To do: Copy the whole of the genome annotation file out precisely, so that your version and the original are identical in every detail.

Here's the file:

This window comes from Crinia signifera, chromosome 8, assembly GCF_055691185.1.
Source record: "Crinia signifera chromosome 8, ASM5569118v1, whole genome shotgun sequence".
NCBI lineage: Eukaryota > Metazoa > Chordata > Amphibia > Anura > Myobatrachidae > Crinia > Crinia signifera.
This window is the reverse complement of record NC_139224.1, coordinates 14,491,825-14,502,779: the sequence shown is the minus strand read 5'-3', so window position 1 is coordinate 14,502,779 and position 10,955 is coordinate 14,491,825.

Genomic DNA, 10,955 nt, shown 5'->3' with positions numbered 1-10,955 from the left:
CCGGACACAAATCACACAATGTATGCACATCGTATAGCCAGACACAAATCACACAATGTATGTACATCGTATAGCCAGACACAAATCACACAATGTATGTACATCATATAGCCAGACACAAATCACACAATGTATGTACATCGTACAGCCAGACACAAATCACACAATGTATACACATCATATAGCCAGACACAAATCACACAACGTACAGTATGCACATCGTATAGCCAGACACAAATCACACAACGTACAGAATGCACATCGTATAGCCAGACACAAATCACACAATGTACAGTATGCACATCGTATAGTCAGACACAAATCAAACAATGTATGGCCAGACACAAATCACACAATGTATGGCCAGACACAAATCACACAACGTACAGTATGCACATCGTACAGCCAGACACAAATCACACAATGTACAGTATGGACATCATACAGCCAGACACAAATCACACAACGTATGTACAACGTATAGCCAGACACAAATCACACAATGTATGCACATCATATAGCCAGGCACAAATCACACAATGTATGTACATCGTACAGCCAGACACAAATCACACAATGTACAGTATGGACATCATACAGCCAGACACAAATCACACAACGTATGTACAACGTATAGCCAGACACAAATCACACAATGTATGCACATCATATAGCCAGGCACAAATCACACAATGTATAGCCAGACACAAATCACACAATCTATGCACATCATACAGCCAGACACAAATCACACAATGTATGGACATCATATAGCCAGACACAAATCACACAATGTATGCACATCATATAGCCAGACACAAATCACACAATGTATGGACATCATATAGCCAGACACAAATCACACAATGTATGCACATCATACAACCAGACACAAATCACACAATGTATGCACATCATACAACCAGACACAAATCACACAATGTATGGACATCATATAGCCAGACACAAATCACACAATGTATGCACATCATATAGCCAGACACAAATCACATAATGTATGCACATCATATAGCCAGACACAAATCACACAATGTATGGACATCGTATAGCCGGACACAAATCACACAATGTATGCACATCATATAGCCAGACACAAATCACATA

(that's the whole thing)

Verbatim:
This window comes from Crinia signifera, chromosome 8, assembly GCF_055691185.1.
Source record: "Crinia signifera chromosome 8, ASM5569118v1, whole genome shotgun sequence".
NCBI lineage: Eukaryota > Metazoa > Chordata > Amphibia > Anura > Myobatrachidae > Crinia > Crinia signifera.
This window is the reverse complement of record NC_139224.1, coordinates 14,491,825-14,502,779: the sequence shown is the minus strand read 5'-3', so window position 1 is coordinate 14,502,779 and position 10,955 is coordinate 14,491,825.

Genomic DNA, 10,955 nt, shown 5'->3' with positions numbered 1-10,955 from the left:
CCGGACACAAATCACACAATGTATGCACATCGTATAGCCAGACACAAATCACACAATGTATGTACATCGTATAGCCAGACACAAATCACACAATGTATGTACATCATATAGCCAGACACAAATCACACAATGTATGTACATCGTACAGCCAGACACAAATCACACAATGTATACACATCATATAGCCAGACACAAATCACACAACGTACAGTATGCACATCGTATAGCCAGACACAAATCACACAACGTACAGAATGCACATCGTATAGCCAGACACAAATCACACAATGTACAGTATGCACATCGTATAGTCAGACACAAATCAAACAATGTATGGCCAGACACAAATCACACAATGTATGGCCAGACACAAATCACACAACGTACAGTATGCACATCGTACAGCCAGACACAAATCACACAATGTACAGTATGGACATCATACAGCCAGACACAAATCACACAACGTATGTACAACGTATAGCCAGACACAAATCACACAATGTATGCACATCATATAGCCAGGCACAAATCACACAATGTATGTACATCGTACAGCCAGACACAAATCACACAATGTACAGTATGGACATCATACAGCCAGACACAAATCACACAACGTATGTACAACGTATAGCCAGACACAAATCACACAATGTATGCACATCATATAGCCAGGCACAAATCACACAATGTATAGCCAGACACAAATCACACAATCTATGCACATCATACAGCCAGACACAAATCACACAATGTATGGACATCATATAGCCAGACACAAATCACACAATGTATGCACATCATATAGCCAGACACAAATCACACAATGTATGGACATCATATAGCCAGACACAAATCACACAATGTATGCACATCATACAACCAGACACAAATCACACAATGTATGCACATCATACAACCAGACACAAATCACACAATGTATGGACATCATATAGCCAGACACAAATCACACAATGTATGCACATCATATAGCCAGACACAAATCACATAATGTATGCACATCATATAGCCAGACACAAATCACACAATGTATGGACATCGTATAGCCGGACACAAATCACACAATGTATGCACATCATATAGCCAGACACAAATCACATA